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NATO chief warns of 'heavy price' if US troops leave Afghanistan

NATO Secretary-General said that the military organisation could pay a heavy price for leaving Afghanistan too early, after Trump's administration's plan to withdraw American troops from Afghanistan

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NATO | Afghanistan | USA

ANI  |  US 

Afghanistan
Representative image

The North Atlantic Treaty Organisation (NATO) Secretary-General Jens Stoltenberg on Tuesday said that the military organisation could pay a heavy price for leaving too early, after US President Donald Trump's administration's plan to withdraw American troops from Afghanistan, Tolo News reported.

"risks becoming once again a platform for terrorists to plan and organize attacks on our homelands. And ISIS (Daesh) could rebuild in the terror caliphate it lost in Syria and Iraq," Stoltenberg said in a statement.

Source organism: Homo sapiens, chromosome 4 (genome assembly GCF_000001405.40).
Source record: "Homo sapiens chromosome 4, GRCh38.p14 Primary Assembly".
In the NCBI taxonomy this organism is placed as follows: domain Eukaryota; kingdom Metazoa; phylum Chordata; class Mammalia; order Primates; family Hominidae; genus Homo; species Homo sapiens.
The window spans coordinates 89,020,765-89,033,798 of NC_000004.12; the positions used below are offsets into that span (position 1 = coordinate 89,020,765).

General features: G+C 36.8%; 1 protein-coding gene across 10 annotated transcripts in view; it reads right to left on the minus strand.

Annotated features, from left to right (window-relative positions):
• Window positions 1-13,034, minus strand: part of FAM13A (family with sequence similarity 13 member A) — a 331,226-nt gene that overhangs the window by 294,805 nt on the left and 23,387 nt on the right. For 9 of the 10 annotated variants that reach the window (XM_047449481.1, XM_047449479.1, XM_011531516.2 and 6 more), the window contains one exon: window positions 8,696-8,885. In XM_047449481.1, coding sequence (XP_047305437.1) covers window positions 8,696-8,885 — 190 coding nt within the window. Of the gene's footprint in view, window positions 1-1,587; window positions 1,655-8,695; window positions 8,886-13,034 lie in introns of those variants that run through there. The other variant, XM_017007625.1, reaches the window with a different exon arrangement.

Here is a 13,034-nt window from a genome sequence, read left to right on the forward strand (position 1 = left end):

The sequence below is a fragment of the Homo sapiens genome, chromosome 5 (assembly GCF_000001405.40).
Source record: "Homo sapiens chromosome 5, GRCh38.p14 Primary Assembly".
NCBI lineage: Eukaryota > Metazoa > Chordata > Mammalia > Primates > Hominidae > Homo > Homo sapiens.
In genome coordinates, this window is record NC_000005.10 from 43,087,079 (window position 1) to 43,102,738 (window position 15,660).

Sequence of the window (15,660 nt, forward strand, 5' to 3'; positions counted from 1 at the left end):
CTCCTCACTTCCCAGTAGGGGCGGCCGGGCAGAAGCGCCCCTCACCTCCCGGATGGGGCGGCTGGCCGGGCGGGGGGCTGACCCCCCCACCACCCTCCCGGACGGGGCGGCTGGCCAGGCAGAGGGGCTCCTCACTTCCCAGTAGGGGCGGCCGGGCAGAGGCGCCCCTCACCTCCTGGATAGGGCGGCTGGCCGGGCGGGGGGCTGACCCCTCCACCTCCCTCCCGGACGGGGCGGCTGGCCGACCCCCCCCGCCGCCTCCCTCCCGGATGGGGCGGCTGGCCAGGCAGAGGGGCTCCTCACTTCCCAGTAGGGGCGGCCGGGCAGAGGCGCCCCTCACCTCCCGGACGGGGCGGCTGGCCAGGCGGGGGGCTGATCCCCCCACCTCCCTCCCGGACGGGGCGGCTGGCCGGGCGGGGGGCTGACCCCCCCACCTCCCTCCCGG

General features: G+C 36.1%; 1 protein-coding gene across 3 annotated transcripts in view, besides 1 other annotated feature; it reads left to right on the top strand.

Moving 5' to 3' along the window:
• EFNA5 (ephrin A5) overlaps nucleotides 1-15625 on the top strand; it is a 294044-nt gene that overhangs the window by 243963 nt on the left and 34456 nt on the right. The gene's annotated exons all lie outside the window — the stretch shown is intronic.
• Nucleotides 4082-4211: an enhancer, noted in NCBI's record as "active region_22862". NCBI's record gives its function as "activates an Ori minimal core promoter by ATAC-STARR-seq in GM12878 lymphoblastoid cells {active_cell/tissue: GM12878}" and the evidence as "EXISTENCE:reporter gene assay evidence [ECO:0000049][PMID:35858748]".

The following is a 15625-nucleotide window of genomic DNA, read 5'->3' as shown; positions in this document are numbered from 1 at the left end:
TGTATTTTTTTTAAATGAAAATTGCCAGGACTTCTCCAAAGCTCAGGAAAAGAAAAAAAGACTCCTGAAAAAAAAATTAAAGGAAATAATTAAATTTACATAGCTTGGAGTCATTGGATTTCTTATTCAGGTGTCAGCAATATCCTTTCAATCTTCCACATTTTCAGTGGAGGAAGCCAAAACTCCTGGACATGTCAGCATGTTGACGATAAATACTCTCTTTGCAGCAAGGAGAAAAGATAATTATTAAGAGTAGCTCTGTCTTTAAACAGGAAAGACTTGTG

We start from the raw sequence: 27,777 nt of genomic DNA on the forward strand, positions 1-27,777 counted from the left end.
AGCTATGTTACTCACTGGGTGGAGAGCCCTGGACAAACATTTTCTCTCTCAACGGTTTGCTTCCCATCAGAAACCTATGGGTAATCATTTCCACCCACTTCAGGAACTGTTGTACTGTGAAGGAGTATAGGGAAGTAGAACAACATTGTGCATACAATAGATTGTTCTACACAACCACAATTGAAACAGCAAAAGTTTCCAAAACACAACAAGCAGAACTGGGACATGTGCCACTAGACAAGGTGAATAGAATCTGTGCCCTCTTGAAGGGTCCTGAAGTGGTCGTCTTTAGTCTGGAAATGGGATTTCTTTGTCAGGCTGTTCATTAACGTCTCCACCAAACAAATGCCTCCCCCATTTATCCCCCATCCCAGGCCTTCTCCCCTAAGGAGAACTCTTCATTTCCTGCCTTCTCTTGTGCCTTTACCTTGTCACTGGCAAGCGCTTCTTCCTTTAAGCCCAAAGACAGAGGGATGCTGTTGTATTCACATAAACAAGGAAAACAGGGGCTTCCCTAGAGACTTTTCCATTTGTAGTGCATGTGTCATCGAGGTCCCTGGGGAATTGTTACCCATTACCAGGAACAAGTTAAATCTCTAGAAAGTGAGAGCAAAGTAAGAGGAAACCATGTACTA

"Allies support the peace process in Afghanistan. As part of this process, we have already significantly adjusted our presence," he added.

Stoltenberg said that he has repeatedly stressed that they will continue to review their troop levels in Afghanistan.

"We now have under 12,000 troops in Afghanistan, and more than half of these are non-US forces."

The mentioned that even with further US reductions, the organisation will continue its mission to train, advise, and assist the Afghan security forces. "We are also committed to funding them through 2024."

"We went into Afghanistan together. And when the time is right, we should leave together in a coordinated and orderly way. I count on all NATO allies to live up to this commitment, for our own security," Stoltenberg said.

Last month, US President Donald Trump said in a Twitter post that he wanted all 4,500 US troops in Afghanistan home by Christmas, but top military and national security aides advised against such a precipitous withdrawal, Tolo News further reported.

The reports come as violence has significantly increased in the country despite peace efforts.

Meanwhile, the peace negotiations in Doha have stalled over differences on ground rules for the talks.

(Only the headline and picture of this report may have been reworked by the Business Standard staff; the rest of the content is auto-generated from a syndicated feed.)

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First Published: Wed, November 18 2020. 11:50 IST
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